Information contained on this page is provided by an independent third-party content provider. WorldNow and this Station make no warranties or representations in connection therewith. If you have any questions or comments about this page please contact email@example.com.
SOURCE AFCEA International
Agency leaders explain the benefits and challenges the JIE presents at AFCEA JIE Mission Partner Symposium.
BALTIMORE, May 15, 2014 /PRNewswire-USNewswire/ -- Lt. Gen. Ronnie D. Hawkins Jr., USAF, director, Defense Information Systems Agency (DISA), said his organization is altering its internal operational methods by converging into a single service environment. The change is part of the agency's support to the U.S. Defense Department's move toward the Joint Information Environment (JIE) (www.disa.mil/About/Our-Work/JIE).
To encourage innovation, DISA is posturing its work force and reorganizing to increase its effectiveness in the changing digital information technology environment, the general added. "The wave of the future is in collaboration and social networking, and we have to get there," Gen. Hawkins stated.
The general made the statements at the AFCEA International JIE Mission Partner Symposium (www.afcea.org/events/jie/14/intro.asp), which took place this week at the Baltimore Convention Center, Maryland. The event featured military, government and industry leaders discussing the benefits the JIE presents and the challenges it poses.
Gen. Hawkins asserted that the department must shift away from its reliance on email as a collaborative tool. "The people who are coming into DOD don't do email. We have to get off of it," he stated. The general asked for industry's assistance in moving into the digital future. "Help us change the rules that are out there now. You know as well as I do that some of them are archaic," he stated.
Other military leaders at the symposium confirmed the general's dedication to change especially with regard to the JIE boosting information security. Lt. Gen. Mark S. Bowman, J-6, the Joint Staff, expanded on Gen. Hawkins' comment about email use and pointed out that it is a major security risk. "Email is the most widely used enterprise service that we have, and it probably is the most common vector for attack," he said. "[It provides] high-speed avenues of approach for the bad guy-he could be a bad guy operating in his garage, or he could be in a [hostile] country."
Gen. Bowman also suggested that the U.S. military develop an internship program to bring in young people with cyber expertise who could be nurtured and developed to become the experts that the Defense Department vitally needs for the future. For example, unused barracks could be converted into free housing for cyber interns who would learn about military cyber opportunities by working directly with like-minded experts at Aberdeen and DISA. "Maybe we can grow a culture and make them aware of what we do," he offered.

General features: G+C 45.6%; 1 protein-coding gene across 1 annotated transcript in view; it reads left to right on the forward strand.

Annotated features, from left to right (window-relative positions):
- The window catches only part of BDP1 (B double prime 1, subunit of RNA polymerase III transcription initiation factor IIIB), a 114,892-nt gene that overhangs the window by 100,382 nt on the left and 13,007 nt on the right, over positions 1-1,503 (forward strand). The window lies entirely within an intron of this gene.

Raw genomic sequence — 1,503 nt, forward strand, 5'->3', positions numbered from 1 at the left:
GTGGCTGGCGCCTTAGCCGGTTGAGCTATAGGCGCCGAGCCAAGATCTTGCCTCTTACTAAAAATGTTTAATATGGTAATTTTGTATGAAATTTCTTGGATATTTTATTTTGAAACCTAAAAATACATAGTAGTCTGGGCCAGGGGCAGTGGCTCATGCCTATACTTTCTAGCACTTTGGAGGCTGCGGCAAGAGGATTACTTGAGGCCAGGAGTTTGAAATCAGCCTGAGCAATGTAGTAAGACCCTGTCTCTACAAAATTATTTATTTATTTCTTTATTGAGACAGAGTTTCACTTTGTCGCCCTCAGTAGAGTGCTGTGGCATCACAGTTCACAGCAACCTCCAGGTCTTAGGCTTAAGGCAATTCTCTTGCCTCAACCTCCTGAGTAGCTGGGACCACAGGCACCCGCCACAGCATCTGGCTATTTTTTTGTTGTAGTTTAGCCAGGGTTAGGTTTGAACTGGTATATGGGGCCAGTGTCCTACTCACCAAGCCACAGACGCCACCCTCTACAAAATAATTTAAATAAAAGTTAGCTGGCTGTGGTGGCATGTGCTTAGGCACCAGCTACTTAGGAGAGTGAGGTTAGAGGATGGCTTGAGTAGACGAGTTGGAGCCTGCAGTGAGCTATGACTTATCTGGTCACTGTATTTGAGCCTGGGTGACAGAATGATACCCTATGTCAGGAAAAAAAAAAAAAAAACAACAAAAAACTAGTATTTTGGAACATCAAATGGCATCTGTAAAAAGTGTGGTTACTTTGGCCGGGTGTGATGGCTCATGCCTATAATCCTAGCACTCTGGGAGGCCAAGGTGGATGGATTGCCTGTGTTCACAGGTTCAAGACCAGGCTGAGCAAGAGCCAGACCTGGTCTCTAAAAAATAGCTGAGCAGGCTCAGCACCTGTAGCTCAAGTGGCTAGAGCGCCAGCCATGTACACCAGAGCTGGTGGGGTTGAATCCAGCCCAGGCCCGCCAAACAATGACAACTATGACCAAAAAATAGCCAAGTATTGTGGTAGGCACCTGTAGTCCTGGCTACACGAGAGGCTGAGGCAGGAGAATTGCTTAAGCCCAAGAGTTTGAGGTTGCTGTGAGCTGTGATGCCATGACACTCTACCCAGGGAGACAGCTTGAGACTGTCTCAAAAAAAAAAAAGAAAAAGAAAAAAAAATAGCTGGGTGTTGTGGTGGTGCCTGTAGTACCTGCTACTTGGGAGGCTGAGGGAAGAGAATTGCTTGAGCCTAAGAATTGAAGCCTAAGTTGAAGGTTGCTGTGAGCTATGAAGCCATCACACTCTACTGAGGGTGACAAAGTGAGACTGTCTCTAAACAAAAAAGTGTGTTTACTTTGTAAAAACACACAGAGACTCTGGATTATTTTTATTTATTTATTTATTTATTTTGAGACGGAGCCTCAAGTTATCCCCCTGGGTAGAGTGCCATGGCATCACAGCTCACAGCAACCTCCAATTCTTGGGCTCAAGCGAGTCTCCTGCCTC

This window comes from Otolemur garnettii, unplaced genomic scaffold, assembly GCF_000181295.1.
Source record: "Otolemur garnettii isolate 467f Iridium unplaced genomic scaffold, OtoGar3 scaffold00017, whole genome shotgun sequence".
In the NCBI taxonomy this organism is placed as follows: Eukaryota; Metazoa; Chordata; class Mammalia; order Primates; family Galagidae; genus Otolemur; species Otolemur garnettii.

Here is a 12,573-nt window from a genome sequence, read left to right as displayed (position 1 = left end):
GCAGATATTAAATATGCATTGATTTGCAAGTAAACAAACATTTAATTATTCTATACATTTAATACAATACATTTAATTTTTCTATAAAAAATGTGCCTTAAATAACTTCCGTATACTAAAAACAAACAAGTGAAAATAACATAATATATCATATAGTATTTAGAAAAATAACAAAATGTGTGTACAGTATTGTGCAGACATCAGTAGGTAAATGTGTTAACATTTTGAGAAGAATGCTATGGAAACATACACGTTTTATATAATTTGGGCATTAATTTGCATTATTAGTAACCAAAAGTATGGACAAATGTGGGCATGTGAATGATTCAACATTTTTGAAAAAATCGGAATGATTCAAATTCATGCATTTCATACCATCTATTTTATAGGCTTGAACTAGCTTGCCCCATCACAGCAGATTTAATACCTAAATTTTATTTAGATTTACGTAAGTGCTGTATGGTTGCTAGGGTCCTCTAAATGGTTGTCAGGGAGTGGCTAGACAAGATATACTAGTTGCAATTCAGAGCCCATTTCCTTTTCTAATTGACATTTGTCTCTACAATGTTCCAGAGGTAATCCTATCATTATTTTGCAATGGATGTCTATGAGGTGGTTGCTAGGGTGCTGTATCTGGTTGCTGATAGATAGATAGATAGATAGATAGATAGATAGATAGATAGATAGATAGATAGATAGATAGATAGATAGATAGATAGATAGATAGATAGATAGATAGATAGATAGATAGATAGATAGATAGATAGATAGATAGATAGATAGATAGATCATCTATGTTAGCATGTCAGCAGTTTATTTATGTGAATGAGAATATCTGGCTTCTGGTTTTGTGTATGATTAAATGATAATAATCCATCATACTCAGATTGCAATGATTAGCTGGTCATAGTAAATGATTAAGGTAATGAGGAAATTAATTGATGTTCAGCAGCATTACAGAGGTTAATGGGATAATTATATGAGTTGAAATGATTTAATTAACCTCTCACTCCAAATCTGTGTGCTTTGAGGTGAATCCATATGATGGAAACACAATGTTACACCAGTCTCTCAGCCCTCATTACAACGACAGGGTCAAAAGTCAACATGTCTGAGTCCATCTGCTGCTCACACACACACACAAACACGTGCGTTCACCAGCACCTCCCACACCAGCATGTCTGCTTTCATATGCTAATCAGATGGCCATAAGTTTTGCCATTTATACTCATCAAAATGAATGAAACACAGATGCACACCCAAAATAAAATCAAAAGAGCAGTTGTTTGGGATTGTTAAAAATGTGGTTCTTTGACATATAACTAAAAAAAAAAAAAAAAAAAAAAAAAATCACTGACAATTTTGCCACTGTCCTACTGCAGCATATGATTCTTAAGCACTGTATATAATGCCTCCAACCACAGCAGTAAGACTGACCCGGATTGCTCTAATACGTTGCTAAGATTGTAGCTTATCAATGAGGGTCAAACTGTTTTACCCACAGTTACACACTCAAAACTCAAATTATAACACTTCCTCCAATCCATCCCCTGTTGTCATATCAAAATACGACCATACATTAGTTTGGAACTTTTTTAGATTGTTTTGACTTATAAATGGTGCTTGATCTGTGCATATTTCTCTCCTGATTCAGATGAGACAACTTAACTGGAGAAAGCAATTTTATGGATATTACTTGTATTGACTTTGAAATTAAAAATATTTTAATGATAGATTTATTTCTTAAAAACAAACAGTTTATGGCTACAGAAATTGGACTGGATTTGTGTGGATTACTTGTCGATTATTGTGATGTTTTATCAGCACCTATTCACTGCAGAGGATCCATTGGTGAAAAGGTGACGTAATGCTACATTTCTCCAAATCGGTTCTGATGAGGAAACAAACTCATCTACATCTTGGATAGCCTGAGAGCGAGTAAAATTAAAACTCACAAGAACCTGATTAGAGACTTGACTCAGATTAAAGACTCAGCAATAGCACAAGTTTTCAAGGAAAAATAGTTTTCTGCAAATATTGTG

The general wasn't the only expert at the symposium who believes it is time to cultivate cybersecurity expertise through nontraditional avenues. Lars Buttler, managing director, Madison Sandhill Global LLC, offered an even more unusual idea: hire hackers. "Why make every hacker an enemy?" he asked. "There are many people who would help find breaches on our side-if only we would just treat them better." Buttler added that hackers might appreciate compensation other than money. "It could be standing in the community," he suggested.
Although moving to the JIE poses challenges, Gen. Bowman believes it is "absolutely necessary for every future operation." He noted that previous efforts at a JIE began but fell by the wayside. This cannot be allowed to happen again, he said. "Together we can make JIE a reality," he declared. "We can't kick it down the road. … We had a requirement to have a JIE 10 years ago, and we … missed it," he said.
DISA's leaders agreed that the Defense Department in general and the agency in particular will require industry's assistance in moving the JIE forward. For example, David Bennett, DISA's chief information officer, explained that the commercial cloud could host a variety of capabilities at low cost and with minimum vulnerability.
"We need industry to help us understand and think through what it means to provide a capability from a platform anywhere in the world and deliver it to a desktop without spending a lot of time and effort," he stated. These capabilities must meet the performance requirements the customer expects, Bennett added.
Additional JIE Mission Partner Symposium coverage is available online (http://www.afcea.org/events/jie/14/coverage.asp?ev=237).
AFCEA International, established in 1946, is a nonprofit organization provides its members with a forum for the ethical exchange of information. It is dedicated to increasing knowledge through the exploration of issues relevant to information technology, communications and electronics for global security. Join the association of choice online.
©2012 PR Newswire. All Rights Reserved.
1414 North Memorial Parkway